HARLEM, NY -- Sarah is going through a series of stretches as she prepares to help instruct a karate class at the Harlem Y. She is pursuing her third-degree black belt. As she looks around the familiar surroundings, she lets her mind wander back to running through the doors as a kid eager to get to an activity. The Harlem Y has long been part of Sarah's life and she continues to give back, thankful for the opportunities she has received - such as winning the Harlem YMCA's Carrie Terrell Award for Youth Achievement. Sarah completed her Bachelors degree in Communications from Villanova University, secured an internship with Coca-Cola and was hired as a full-time employee in 2006. In addition to volunteering with the Harlem Y Karate Dojo, she volunteers with the International YMCA's Global Teens program.
John is a Financial Analyst for the Pepsi-Cola Company. In 1980 he was a recipient of the Black Achievers in Industry Award, developed by the Harlem YMCA in 1971 to recognize the accomplishments of African-American executives who provide outstanding service to their organizations and communities as well as those who provide mentoring programs, scholarships and other opportunities for youth and teens of the Harlem Community. Today, he develops forecasts that help the company make the critical decisions necessary to keep it profitable.
Kyla, age 10, is focusing intently on her latest creation. She is one of a dozen children in this classroom on East 151st Street taking part in an after-school program run by the Harlem Y. She wants to be a fashion designer when she grows up and this is where the dream is taking root.
The Harlem YMCA can trace its history to 1867, although it did not become part of the YMCA organization until 1901; over the years, it has been a backdrop for the unfolding of African-American history. Names such as Roy Campanella, George Washington Carver, Dr. Martin Luther King, Jr. and Adam Clayton Powell are part of its rich history, as well as creative legends such as Harry Belafonte, Ruby Dee, Ossie Davis, Gordon Parks and Jacob Lawrence.
But the magic of the Harlem YMCA isn't in browning photos in dusty albums or names from a 5th-grade history book - it is in the fact that the organization is as relevant today as it was then as a unique resource for providing young people with the support and experiences they need to become healthy, caring and self-reliant adults. The path to success is now well trod and the connection between young people entering the Y for the first time and the successful group of alumni who have benefited from training, mentorship, scholarships, internships and loving support is long and strong.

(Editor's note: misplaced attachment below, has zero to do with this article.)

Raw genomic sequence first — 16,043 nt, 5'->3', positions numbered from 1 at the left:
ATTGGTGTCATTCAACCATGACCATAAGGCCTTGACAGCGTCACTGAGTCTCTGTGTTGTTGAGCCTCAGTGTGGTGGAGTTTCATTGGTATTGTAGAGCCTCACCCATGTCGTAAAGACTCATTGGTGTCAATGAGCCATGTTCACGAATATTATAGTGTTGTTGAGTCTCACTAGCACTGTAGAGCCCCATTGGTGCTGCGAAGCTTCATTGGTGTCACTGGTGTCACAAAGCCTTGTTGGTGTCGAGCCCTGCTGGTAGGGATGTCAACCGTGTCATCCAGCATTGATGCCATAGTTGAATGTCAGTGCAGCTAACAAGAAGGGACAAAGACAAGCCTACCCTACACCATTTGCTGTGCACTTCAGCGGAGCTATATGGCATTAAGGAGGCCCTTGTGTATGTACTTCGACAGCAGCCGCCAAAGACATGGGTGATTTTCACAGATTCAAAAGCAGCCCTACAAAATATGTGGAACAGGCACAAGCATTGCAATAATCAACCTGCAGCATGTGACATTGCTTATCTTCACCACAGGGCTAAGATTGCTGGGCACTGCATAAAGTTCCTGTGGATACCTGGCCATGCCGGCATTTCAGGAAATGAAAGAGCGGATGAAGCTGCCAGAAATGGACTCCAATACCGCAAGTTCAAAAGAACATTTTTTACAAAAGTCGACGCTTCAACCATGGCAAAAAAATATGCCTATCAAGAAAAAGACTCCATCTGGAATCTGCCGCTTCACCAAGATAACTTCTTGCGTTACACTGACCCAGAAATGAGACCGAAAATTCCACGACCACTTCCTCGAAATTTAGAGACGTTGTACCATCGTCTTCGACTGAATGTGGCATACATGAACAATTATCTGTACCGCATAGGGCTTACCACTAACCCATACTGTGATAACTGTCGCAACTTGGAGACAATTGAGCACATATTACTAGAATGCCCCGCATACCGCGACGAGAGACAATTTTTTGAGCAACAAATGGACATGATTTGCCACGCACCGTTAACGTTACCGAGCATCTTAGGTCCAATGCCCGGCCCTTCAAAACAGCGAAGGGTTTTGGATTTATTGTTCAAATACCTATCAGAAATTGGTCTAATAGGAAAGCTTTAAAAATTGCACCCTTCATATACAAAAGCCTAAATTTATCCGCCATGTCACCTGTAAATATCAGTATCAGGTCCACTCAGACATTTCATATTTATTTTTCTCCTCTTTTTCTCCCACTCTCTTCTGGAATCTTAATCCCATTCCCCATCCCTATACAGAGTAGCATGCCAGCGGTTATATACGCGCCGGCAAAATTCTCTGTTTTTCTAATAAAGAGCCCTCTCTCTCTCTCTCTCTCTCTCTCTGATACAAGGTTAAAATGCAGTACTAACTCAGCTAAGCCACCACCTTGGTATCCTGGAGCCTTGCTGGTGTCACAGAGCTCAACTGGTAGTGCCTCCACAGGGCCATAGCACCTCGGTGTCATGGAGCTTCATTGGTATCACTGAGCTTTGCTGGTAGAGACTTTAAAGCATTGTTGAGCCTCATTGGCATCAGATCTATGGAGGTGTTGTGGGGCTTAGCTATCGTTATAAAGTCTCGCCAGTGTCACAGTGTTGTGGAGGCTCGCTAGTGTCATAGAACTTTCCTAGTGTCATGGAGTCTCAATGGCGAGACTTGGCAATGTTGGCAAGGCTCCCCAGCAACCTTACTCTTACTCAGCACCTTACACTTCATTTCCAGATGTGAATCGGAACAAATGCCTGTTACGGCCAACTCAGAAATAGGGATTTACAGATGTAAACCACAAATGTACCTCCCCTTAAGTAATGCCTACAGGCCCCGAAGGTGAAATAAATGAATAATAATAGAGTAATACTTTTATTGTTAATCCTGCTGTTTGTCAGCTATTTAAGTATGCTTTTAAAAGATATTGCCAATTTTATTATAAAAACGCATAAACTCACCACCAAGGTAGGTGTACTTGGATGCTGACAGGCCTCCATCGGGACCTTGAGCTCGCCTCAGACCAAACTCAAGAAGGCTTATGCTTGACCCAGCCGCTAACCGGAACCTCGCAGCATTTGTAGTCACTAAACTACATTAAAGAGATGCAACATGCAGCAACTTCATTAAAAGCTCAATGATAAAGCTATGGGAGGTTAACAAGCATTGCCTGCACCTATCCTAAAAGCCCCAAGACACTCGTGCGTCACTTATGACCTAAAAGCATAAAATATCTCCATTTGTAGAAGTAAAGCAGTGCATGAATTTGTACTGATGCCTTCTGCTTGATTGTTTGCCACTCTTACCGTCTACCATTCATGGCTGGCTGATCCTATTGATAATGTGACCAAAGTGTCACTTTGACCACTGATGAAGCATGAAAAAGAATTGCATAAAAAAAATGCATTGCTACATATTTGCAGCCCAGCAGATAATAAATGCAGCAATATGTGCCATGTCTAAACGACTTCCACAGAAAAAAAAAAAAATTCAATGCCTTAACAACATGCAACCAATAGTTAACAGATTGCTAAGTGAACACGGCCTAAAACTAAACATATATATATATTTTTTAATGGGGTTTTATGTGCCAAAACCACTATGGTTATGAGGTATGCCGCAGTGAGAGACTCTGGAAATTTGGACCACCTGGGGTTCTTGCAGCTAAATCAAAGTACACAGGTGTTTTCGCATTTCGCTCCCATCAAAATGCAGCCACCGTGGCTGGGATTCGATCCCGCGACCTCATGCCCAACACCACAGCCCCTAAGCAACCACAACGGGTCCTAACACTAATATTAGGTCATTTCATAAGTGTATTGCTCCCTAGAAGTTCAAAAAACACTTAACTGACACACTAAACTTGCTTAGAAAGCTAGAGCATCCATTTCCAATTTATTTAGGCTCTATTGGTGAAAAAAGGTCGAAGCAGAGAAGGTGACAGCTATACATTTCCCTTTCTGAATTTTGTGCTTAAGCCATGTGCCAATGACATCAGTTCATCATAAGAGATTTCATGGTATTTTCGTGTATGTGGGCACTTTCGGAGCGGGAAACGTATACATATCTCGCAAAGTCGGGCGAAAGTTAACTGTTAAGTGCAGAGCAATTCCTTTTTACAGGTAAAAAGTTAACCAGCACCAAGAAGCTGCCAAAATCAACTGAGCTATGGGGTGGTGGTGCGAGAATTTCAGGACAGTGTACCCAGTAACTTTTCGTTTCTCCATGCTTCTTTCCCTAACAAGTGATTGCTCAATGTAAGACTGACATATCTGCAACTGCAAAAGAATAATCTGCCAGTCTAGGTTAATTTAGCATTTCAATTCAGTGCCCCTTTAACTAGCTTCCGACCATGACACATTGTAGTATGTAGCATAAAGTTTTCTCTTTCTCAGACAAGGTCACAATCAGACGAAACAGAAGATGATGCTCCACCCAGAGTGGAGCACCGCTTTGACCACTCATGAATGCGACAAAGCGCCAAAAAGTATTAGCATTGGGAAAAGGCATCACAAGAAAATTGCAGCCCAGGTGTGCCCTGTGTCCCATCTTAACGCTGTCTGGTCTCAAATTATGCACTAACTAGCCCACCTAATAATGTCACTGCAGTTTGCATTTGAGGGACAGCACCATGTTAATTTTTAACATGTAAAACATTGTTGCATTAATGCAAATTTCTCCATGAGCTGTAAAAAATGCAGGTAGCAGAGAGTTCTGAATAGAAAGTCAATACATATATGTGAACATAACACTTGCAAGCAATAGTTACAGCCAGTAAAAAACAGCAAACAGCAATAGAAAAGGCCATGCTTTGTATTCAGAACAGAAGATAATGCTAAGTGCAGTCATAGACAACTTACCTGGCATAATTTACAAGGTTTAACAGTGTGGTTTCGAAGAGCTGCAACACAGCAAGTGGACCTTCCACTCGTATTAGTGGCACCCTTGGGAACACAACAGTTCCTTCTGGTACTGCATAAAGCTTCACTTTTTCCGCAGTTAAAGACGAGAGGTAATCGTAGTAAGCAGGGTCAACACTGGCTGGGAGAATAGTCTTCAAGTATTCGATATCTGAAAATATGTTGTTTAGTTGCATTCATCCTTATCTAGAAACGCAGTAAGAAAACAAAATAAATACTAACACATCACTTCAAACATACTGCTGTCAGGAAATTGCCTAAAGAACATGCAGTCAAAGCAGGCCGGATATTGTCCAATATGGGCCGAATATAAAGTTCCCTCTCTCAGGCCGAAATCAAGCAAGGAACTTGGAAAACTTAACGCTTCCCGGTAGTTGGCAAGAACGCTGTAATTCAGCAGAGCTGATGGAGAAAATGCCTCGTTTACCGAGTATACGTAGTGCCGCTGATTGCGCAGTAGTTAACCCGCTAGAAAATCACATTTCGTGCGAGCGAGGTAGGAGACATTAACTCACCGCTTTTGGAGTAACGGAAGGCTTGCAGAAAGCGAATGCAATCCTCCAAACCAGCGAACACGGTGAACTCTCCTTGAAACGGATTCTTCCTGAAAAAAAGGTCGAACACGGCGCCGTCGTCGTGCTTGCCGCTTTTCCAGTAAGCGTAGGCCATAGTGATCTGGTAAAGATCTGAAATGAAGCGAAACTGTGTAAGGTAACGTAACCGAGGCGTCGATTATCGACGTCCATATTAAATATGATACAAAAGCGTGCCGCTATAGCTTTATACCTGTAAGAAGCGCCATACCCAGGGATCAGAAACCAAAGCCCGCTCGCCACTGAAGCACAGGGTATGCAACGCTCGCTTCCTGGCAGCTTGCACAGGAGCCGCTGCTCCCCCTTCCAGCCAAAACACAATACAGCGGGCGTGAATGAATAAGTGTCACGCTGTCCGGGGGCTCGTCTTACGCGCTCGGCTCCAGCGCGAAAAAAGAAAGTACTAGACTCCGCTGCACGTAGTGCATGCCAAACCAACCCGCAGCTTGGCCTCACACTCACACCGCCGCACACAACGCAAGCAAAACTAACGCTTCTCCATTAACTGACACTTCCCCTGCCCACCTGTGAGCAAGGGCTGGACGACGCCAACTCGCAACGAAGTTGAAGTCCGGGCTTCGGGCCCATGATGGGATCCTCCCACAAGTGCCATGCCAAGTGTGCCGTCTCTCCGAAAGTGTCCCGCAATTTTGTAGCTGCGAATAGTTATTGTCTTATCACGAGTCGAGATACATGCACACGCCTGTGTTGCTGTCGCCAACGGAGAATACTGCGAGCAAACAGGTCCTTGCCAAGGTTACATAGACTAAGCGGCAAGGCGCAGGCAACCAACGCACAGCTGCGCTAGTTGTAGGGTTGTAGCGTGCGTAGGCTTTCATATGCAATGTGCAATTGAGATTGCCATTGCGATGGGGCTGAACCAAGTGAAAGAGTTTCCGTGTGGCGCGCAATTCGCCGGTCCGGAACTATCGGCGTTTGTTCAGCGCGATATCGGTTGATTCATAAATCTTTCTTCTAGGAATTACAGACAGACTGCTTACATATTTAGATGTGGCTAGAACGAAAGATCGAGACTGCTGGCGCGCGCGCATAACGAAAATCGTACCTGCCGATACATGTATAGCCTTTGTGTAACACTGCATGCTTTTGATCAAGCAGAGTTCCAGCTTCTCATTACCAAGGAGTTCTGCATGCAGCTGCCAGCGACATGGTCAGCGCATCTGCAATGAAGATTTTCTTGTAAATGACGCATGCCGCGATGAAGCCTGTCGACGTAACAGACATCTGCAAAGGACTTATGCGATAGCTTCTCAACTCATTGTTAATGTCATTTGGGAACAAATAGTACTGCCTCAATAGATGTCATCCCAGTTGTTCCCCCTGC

"We are proud of the partnerships we've been able to build. We know that companies who support the Harlem Y are able to see positive results from their investments," says Tiffeny Forrest, executive director of the Harlem Y.
And nowhere is that success more apparent than the Black Achievers in Industry (BAI) program that will be hosting its 41st Annual National Salute to Black Achievers in Industry Awards dinner on March 17th. Through Black Achievers in Industry, the Harlem Y partners with corporations, local businesses and generous individuals to provide college scholarships, a summer day camp, after-school enrichment programs and much more to deserving children in the Harlem Community. The annual dinner brings together more than 800 individuals ranging from corporate representatives to honorees to young people benefiting from the evening. This year's event will be emceed by WNBC 4 New York news anchor and reporter DeMarco Morgan and the keynote speaker will be Dr. Michael L. Lomax, president and CEO of the United Negro College Fund (UNCF). Dr. Doris Hicks, principal and CEO of the MLK Charter School for Science and Technology in New Orleans, will be the recipient of the prestigious Leo B. Marsh Award, which is presented to individuals who live the vision of the creator of the program. The Deloitte Corporate Community Award, presented to organizations for outstanding community service, will be awarded to Target.
Last year, through this program, the Harlem Y was able to award over 50 scholarships. In addition to the scholarships, community youth are mentored and thereby gain exposure to opportunities that exist for them if they become prepared like their mentors before them.
"The model we use is a circle," says Forrest. "It is complete and it never ends. We help develop young people; they go to college, begin work and give back. I love it!"
Sustainability is the watchword of our era. Proponents argue that how we prepare our young people will affect everything in our future. The Harlem Y recognizes this fact and is committed to giving young people a strong sense of purpose and responsibility. The success being achieved by the Harlem Y should become a model for achieving success throughout our country.